///Form Required Fields JavaScript Check

Form Required Fields JavaScript Check

Form Required Fields JavaScript Check

You know how annoying it is when you click a “submit” button, wait for the next page to appear, and then all you get is the message, “___________ is required!” You fix that, and another field is required. And another.

Here is a method to let your form user know, all at once and before sending the information to a script, about each required form field that hasn’t been filed in (or checked, or selected). See the demonstration page at http://willmaster.com/a/18/pl.pl?art188

A previous article, “Form Input Validation and Correction,” demonstrated how to verify email addresses are correctly formatted and some other functions, including automatically upper- and lower-casing a name. You can find the article at http://willmaster.com/a/18/pl.pl?fivc

Here, you learn how to check any required form field, with each field having a custom error message for explaining to your user exactly what is expected.

The custom error messages are displayed in one alert box, which generally is faster than creating a popup window and generating a custom web page for it. Detailed instructions are in the source code downloadable from the demonstration page at http://willmaster.com/a/18/pl.pl?art188

The JavaScript functions can check not only any type of form field, but form field sets.

A field set is two or more form fields of the same type with the same name. Radio buttons are usually found in sets. However, checkboxes, text input fields, and even file upload fields can also be in sets.

The JavaScript has separate checking functions for text input fields, sets of text input fields, radio/checkbox fields, sets of radio/checkbox fields, and dropdown list/select box fields. Each function needs to know either the form field to check or the form field value to check.

Function WithoutContent()

is used to check if a text input field is without content.

Function NoneWithContent()

is used to check if none of a set of text input field have content.

Function WithoutCheck()

is used to check if the single radio button or checkbox is unchecked.

Function NoneWithCheck()

is used to check if none of a set of radio buttons or checkboxes are checked.

Function WithoutSelectionValue()

is used to check if selected drop-down list or select box entries are without value.

Your form will have a name for itself, specified in the FORM tag. This form name will be used wherever a form field or form field value is specified.

For example, if your form name is “myname” and the form field name is “email”, you would refer to that form field as

document.myname.email

And you would refer to that form field’s value as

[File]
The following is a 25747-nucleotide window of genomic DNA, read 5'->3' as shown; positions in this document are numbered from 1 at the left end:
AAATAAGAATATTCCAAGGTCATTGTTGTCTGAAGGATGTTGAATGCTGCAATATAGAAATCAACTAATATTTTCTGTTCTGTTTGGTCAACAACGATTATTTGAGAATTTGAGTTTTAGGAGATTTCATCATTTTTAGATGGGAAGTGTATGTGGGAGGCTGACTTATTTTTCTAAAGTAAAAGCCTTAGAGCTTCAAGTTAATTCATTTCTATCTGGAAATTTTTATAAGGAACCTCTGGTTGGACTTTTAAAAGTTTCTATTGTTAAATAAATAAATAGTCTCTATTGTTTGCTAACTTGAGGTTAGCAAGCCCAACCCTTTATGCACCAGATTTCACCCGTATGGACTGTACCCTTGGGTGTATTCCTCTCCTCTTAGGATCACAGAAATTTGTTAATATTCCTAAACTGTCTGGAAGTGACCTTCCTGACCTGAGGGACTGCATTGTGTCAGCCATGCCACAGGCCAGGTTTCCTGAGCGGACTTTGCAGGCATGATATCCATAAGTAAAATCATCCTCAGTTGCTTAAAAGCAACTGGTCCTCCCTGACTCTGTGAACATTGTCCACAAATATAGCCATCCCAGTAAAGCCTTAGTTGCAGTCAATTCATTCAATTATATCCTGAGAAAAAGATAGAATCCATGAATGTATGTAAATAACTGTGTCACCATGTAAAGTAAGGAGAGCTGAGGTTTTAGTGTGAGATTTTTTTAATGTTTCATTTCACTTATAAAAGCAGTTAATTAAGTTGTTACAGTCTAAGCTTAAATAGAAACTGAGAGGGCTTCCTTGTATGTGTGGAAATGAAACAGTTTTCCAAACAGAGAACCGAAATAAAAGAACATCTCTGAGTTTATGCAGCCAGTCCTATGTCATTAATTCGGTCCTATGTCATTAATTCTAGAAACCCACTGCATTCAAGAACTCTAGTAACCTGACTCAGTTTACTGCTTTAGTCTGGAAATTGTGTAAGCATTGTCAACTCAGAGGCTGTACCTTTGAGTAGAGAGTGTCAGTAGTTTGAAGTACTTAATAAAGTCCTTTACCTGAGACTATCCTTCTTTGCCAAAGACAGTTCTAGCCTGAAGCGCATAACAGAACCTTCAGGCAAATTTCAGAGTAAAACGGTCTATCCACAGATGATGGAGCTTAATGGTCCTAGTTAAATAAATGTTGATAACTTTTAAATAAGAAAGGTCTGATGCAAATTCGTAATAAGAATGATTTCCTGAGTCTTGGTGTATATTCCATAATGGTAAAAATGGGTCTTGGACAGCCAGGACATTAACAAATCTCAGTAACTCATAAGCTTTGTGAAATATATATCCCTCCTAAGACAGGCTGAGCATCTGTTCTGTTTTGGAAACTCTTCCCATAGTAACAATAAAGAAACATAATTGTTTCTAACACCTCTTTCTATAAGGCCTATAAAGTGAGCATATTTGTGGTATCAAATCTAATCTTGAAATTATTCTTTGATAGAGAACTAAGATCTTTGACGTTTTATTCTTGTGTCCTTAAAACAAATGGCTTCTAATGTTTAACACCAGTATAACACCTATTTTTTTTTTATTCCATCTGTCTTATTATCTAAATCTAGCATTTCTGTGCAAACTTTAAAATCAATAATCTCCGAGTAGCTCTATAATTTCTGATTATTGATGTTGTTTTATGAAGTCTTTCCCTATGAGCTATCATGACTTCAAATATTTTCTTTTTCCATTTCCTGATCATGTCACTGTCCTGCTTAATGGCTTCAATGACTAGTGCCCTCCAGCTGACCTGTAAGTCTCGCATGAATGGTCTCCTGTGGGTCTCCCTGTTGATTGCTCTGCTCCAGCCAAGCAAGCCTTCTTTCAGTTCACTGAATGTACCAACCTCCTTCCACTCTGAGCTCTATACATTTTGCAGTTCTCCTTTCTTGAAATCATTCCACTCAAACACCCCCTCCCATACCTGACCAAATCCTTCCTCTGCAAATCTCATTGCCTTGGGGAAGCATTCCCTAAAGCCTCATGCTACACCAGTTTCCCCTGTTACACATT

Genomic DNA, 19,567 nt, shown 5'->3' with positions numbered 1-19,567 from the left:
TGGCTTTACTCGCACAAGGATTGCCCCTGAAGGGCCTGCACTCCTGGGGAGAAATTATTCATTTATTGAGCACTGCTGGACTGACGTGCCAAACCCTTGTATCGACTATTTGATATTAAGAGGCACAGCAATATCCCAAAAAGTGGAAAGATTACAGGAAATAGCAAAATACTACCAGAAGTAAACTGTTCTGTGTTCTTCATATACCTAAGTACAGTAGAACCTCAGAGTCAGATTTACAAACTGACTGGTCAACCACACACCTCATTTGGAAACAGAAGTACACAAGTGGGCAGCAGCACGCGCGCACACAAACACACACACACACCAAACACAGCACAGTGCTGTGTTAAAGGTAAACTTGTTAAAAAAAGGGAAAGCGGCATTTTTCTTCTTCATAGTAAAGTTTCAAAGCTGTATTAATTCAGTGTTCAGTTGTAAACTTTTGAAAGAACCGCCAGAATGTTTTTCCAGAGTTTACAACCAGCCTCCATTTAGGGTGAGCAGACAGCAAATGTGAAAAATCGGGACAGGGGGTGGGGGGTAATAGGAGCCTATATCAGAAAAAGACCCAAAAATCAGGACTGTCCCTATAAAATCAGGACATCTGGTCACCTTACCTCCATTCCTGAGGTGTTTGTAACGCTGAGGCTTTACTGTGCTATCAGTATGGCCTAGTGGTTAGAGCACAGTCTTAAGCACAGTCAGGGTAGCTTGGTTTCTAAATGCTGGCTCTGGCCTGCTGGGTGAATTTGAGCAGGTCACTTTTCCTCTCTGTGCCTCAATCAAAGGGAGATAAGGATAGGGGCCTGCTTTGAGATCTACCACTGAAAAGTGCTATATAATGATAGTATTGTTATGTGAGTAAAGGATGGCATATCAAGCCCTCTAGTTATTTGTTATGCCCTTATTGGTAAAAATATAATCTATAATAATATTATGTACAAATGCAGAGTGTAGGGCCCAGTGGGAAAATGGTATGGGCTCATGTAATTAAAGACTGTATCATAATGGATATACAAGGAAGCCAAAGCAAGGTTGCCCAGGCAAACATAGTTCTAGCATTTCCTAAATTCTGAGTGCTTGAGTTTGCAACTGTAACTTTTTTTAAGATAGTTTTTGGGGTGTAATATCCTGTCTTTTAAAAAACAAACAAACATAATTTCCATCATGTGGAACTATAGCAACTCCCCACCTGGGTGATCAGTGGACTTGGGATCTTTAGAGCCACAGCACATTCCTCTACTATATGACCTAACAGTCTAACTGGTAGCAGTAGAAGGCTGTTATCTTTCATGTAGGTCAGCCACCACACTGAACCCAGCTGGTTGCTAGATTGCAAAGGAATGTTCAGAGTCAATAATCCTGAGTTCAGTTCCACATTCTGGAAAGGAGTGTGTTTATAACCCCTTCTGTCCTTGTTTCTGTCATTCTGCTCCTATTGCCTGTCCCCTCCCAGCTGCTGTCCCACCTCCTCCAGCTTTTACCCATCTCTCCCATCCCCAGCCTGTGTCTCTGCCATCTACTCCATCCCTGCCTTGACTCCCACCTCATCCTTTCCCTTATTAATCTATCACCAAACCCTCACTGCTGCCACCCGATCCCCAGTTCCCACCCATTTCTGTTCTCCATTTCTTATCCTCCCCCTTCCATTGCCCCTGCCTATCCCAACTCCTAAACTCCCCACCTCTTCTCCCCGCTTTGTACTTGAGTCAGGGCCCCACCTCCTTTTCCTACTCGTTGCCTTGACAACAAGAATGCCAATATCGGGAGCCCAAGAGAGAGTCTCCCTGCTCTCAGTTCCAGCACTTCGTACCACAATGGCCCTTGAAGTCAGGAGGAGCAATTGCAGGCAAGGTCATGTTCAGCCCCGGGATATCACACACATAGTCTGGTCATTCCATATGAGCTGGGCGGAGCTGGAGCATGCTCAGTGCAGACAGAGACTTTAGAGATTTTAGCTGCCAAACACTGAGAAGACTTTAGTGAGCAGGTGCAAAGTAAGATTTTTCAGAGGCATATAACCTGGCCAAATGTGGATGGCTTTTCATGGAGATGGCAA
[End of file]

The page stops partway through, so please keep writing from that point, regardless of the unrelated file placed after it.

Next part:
document.myname.email.value

The JavaScript is told to check required fields by putting the attribute onSubmit=”return CheckRequiredFields()” into your FORM tag. (The demonstration has an example.) The JavaScript CheckRequiredFields() checks the required fields and returns either the value true or the value false.

If true, all required fields are used and the form continues it’s normal form submit procedure. If false, the form does not submit the form contents.

In order to use this JavaScript, the only non-alphanumeric character your form field names may have is the underscore. Replace any hyphens, colons, spaces, or other non-alphanumeric characters in your field names with an underscore character.

Once your form field names are in compliance, make a list of the names of required form fields, along with the error message to display if the requirement isn’t satisfied.

Then, continuing with the example email field, you would put this into the JavaScript at the place indicated by the instructions in the JavaScript:

if(WithoutContent(document.myname.email.value)) 

{ errormessage += "\n\nThe email address is required!"; }

Whenever the JavaScript finds one or more error messages, it gathers them all together into one message and displays them in an alert box under the heading “NOTE:”. The \n\n in front of the error message puts a blank line between it and anything above it.

Testing

When you test the JavaScript, if you get no error message even if a required form field has not been satisfied, then either your browser isn’t running JavaScript or your JavaScript has an error somewhere.

Netscape browsers (version 4 and higher) are wonderful JavaScript debugging tools; better, in my opinion, than other browser brands I’ve used. After loading the page and clicking submit, type

javascript:

in the browser’s address bar. If there were errors, the browser usually provides a good indication of where and what the error is.

Conclusion

You have been introduced to a set of JavaScript functions you can customize to display a pertinent error message whenever one or more required form fields have not been used. Because the error messages are all in one quick alert box, instead of one at a time from a CGI script, the JavaScript can reduce form user annoyance when required information is omitted.

2010-05-26T11:34:40+00:00 April 16th, 2005|JavaScript|0 Comments

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